Coll McCail

Coll McCail

Smoke and Mirrors in the Scottish Budget

Reading Time: 4 minutes

In recent months, Stephen Flynn has taken to contrasting “Scotland’s values” with those on show in the British Parliament. Scotland deserves better than what Keir Starmer and Rishi Sunak offer, argues the SNP’s Westminster leader. “This place is at again,” he declares, gesturing at the Palace of Westminster, in a series of social media videos. He’s correct. It’s smart rhetoric. But that’s all it is. This week’s Scottish Government budget confirmed Holyrood’s politicians have far more in common with the prevailing economic consensus than Stephen Flynn would ever admit. Politics by shades of gray extends beyond the House of Commons. Westminster’s not the only place that’s “at it”.

On Tuesday, opposition parties received the SNP/Green government’s annual budget just twenty minutes before the document was debated in Holyrood. Fortunately for them, proceedings are so well rehearsed by now that it hardly mattered. The charade to which observers have become accustomed played out for another year: Hamstrung by their own cowardice, the Scottish Government announce swinging cuts to public services, claim their shielding Scots from the worst of Westminster’s austerity and announce headlining grabbing, but inadequate, progressive measures to mitigate the worst effects of their austerity. Opposition parties shake their heads and demand the impossible, lower taxes and simultaneously better services.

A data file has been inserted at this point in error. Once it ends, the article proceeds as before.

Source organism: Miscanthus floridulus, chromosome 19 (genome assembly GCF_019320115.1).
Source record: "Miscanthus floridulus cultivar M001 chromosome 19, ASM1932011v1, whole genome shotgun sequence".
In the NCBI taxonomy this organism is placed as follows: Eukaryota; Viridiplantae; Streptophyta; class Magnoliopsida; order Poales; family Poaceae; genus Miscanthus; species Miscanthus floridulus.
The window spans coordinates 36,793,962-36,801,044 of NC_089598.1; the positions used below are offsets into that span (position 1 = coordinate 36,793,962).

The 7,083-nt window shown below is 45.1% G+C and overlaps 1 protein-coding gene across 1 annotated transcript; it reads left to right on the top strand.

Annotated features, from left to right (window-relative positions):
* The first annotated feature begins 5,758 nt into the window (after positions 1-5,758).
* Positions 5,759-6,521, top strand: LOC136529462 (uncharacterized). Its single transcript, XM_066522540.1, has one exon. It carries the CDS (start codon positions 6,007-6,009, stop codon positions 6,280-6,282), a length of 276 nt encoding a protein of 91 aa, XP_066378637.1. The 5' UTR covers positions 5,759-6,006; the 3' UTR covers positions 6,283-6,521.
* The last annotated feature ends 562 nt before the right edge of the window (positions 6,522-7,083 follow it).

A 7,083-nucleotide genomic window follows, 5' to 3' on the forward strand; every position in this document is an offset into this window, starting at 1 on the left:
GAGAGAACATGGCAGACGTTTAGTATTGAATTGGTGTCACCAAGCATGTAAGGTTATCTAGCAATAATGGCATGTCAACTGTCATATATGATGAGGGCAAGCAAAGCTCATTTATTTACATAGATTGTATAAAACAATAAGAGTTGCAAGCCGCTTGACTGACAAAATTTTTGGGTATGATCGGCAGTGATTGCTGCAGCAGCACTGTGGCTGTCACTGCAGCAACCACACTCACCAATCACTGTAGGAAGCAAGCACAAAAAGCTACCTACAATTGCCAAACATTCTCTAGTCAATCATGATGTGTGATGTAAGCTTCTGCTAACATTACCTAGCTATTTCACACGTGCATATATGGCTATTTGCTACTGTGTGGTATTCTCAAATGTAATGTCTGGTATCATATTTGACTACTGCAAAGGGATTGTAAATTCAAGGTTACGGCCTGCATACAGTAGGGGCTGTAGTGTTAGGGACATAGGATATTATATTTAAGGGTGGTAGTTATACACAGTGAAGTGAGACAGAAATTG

Holyrood’s smoke and mirror show is a convenient arrangement for all involved. It’s a team effort which disguises the limits of every political parties’ ambition. Scotland’s politicians conspire to lock radical, transformative political solutions outside of Parliament. MSPs shirk responsibility, passing the buck, and the worst of the cuts, down to councils. Holyrood is transformed into a seat of administration as politics evaporates. The expectations Scots have of their parliament are limited and the job of every Party ultimately made easier. This is why opposition politicians prefer to level allegations of mismanagement or incompetence at the Scottish Government because calling this framework into question may upset the status quo. As the cycle begins for another year, the decision to defer radical action inevitably increases pressure on Scotland’s public sector.